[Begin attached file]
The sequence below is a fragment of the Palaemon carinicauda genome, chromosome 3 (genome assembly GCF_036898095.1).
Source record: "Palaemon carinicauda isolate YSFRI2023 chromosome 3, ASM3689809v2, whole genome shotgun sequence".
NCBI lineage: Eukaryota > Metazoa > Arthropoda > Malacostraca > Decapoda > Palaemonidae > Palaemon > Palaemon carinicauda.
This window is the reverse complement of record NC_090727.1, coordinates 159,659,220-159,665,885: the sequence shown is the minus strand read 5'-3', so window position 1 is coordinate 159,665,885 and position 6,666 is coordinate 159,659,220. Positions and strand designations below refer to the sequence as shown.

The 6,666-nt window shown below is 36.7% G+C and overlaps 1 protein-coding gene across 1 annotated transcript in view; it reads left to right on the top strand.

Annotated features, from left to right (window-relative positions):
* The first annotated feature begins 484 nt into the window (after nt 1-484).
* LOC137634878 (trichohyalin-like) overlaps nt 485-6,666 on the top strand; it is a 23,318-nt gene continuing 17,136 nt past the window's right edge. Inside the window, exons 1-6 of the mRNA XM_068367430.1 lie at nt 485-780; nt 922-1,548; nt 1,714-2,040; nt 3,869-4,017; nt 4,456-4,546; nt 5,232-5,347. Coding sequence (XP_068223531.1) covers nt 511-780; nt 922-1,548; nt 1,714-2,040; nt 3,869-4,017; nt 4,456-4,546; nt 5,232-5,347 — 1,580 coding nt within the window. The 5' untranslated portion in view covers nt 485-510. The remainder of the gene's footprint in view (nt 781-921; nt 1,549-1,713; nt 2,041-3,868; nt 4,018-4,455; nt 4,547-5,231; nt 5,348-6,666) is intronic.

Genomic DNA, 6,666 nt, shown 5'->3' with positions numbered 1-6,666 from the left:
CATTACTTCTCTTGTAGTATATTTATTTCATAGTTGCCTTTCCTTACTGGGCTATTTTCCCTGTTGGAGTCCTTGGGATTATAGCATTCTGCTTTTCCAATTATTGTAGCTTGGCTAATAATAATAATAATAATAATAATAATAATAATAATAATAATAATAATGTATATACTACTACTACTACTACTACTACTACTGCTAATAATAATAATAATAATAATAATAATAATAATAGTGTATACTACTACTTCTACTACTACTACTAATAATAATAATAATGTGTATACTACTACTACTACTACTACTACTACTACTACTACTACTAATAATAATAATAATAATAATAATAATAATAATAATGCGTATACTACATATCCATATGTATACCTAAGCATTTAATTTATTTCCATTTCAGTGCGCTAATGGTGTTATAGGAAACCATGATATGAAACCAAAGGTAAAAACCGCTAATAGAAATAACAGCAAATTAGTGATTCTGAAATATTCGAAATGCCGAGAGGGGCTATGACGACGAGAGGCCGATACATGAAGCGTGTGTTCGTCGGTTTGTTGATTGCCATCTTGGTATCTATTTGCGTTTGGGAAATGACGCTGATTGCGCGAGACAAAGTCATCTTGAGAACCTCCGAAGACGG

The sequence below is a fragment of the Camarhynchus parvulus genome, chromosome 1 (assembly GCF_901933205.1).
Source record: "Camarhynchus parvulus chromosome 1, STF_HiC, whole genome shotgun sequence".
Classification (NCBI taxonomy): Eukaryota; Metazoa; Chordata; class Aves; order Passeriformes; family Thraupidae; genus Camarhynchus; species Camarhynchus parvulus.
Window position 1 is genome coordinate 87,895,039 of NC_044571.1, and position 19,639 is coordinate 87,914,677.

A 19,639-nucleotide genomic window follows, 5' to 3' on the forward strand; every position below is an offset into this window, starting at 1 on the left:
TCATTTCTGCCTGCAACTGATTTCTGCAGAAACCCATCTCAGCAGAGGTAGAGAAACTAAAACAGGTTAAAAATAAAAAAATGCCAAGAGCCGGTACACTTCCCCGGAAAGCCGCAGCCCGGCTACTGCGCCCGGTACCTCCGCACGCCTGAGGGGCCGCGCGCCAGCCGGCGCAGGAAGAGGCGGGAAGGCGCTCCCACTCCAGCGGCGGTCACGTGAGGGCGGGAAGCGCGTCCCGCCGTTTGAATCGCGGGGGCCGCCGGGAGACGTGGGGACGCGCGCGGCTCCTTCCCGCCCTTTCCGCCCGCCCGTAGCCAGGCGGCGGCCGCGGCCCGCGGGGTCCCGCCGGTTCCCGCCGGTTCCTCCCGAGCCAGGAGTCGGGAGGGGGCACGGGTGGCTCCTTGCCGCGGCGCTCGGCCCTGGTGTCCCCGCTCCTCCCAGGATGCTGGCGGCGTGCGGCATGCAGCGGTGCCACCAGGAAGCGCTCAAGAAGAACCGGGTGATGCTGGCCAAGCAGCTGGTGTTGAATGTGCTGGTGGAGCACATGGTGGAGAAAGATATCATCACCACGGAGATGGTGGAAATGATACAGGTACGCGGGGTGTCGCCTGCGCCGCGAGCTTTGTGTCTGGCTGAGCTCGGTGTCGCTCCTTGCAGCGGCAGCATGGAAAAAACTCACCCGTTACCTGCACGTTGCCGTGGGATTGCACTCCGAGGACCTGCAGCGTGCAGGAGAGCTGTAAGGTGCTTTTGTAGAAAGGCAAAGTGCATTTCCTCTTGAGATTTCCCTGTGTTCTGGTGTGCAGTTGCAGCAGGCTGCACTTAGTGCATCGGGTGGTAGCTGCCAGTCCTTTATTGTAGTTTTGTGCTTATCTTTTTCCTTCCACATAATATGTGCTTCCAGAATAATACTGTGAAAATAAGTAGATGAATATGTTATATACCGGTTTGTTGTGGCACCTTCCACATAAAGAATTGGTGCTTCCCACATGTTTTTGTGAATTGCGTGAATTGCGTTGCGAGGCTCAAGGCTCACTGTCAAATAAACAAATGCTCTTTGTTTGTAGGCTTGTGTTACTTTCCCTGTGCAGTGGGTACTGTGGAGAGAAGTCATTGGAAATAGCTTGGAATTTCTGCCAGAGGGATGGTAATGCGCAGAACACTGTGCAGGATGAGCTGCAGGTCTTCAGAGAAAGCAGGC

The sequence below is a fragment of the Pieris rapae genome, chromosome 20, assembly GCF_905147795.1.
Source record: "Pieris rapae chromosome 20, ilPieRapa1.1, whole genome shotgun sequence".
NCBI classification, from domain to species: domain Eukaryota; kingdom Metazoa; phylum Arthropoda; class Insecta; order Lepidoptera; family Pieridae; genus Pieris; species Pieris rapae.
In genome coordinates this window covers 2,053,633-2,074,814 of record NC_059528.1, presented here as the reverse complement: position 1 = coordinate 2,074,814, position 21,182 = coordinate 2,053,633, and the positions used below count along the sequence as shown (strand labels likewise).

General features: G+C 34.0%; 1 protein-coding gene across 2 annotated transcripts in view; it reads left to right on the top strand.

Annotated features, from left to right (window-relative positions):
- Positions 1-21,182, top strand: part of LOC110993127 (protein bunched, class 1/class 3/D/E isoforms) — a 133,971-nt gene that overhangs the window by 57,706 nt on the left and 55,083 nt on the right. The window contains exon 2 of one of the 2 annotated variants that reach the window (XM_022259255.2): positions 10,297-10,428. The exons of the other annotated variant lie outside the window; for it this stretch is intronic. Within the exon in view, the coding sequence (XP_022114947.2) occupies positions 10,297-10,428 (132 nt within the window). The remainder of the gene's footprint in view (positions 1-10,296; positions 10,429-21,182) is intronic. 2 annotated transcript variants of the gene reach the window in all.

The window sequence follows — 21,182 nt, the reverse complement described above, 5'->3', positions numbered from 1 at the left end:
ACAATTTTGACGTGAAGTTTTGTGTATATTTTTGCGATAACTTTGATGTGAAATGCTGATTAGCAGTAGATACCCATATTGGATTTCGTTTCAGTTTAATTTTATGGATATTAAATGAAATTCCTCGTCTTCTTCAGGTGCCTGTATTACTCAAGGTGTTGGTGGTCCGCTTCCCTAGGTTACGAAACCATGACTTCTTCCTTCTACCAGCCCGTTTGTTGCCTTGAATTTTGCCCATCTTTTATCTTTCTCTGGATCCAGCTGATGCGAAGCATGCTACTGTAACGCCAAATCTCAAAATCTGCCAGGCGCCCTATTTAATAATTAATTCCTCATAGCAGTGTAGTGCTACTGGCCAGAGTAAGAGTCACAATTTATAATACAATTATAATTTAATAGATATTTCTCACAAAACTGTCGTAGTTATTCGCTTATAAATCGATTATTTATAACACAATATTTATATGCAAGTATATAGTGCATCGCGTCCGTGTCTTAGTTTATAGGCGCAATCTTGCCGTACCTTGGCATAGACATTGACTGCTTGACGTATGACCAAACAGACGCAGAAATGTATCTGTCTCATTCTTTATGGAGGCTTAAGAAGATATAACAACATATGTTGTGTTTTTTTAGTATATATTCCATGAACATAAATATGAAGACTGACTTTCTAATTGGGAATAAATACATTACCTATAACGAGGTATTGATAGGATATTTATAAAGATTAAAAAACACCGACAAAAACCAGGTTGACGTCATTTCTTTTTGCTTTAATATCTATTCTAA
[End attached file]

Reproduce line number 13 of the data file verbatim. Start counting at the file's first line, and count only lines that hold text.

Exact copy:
Classification (NCBI taxonomy): Eukaryota; Metazoa; Chordata; class Aves; order Passeriformes; family Thraupidae; genus Camarhynchus; species Camarhynchus parvulus.